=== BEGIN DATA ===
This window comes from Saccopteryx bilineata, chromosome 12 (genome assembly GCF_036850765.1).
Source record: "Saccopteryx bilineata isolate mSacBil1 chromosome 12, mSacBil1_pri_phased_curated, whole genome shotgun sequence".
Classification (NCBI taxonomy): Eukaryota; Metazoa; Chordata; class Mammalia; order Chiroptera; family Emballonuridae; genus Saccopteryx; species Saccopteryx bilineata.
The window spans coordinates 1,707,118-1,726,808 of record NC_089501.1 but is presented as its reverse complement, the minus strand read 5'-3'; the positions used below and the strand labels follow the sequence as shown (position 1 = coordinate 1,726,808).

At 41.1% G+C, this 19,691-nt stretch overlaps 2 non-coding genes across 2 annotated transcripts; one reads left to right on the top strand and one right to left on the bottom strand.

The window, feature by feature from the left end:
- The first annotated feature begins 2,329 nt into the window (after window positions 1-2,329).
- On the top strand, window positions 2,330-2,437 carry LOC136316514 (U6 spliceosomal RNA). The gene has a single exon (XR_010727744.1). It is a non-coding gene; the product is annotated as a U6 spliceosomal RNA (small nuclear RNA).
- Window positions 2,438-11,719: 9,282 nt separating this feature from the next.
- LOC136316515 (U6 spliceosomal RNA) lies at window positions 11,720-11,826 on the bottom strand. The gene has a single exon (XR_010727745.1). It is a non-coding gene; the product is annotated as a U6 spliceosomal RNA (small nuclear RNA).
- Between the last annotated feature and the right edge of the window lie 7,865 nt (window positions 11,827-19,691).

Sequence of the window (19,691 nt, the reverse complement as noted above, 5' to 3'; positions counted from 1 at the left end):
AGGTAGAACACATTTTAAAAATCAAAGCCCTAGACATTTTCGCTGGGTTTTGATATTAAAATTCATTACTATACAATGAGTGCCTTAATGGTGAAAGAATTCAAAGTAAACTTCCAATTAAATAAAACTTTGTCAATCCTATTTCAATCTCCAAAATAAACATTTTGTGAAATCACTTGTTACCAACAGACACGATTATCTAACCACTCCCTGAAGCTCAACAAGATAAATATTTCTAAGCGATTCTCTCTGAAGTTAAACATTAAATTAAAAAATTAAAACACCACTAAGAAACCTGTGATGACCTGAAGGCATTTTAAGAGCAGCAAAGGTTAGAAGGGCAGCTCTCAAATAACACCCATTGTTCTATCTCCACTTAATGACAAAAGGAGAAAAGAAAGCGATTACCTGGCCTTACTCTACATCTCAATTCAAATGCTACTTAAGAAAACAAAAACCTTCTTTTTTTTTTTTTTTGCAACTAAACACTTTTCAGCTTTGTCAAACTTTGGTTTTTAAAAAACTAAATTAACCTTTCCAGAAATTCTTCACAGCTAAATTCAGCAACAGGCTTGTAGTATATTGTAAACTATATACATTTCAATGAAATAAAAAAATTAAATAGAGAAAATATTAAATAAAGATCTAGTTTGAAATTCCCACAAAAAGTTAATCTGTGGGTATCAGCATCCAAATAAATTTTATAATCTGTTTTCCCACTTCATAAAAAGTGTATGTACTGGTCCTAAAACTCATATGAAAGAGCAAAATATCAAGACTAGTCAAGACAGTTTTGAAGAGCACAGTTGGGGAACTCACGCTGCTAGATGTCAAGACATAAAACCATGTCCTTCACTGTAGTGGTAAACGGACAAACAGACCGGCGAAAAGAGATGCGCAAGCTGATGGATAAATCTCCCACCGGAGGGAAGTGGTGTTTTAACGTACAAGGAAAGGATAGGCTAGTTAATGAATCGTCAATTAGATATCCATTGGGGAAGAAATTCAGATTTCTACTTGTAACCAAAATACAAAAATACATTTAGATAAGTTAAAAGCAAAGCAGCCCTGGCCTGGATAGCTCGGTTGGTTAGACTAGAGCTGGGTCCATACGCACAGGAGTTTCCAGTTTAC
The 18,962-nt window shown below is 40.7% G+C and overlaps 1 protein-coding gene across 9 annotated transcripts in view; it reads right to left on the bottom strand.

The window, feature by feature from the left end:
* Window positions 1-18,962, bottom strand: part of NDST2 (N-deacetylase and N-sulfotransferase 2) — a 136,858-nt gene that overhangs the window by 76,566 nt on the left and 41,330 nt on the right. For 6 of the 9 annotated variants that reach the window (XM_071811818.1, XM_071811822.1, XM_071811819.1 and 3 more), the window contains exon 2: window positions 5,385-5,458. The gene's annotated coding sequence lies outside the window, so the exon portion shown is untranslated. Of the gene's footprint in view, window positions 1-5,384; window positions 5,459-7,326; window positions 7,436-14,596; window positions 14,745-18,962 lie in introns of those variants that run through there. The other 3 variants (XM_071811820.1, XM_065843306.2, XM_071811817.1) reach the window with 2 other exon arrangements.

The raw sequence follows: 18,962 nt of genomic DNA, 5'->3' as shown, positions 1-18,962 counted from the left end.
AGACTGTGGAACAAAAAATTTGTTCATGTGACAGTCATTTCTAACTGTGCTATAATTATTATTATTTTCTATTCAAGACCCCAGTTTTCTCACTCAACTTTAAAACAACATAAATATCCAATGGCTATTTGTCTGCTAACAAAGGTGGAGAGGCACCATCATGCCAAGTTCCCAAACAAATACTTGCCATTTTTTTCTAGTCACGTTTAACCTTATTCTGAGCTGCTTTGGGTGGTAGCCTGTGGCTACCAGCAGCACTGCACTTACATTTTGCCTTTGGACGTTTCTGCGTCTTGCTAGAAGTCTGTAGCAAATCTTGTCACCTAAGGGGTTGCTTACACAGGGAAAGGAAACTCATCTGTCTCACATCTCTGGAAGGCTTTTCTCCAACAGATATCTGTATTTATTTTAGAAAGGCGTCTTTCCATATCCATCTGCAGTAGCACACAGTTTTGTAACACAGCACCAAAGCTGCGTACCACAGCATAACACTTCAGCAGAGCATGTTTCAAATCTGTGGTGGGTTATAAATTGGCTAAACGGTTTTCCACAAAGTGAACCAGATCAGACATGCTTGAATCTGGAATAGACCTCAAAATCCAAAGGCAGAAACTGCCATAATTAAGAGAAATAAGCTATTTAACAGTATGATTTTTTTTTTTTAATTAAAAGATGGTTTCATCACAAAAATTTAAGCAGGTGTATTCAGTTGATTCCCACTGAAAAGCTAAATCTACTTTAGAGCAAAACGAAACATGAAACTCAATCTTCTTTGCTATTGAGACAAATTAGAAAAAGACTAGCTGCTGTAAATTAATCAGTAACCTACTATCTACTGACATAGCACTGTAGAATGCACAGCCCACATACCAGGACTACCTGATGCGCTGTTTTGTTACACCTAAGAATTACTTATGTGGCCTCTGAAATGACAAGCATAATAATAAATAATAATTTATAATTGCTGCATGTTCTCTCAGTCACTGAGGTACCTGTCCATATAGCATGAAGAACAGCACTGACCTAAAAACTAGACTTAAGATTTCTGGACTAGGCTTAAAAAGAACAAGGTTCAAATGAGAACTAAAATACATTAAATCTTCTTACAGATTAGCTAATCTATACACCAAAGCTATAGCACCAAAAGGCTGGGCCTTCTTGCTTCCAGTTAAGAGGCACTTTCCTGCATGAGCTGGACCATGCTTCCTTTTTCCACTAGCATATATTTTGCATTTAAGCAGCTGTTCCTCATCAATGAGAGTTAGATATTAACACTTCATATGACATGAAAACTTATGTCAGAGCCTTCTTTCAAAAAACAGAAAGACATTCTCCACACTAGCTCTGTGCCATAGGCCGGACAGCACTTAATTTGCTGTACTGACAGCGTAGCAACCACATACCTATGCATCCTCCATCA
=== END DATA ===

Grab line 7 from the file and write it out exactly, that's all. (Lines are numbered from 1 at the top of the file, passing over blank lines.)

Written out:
- The first annotated feature begins 2,329 nt into the window (after window positions 1-2,329).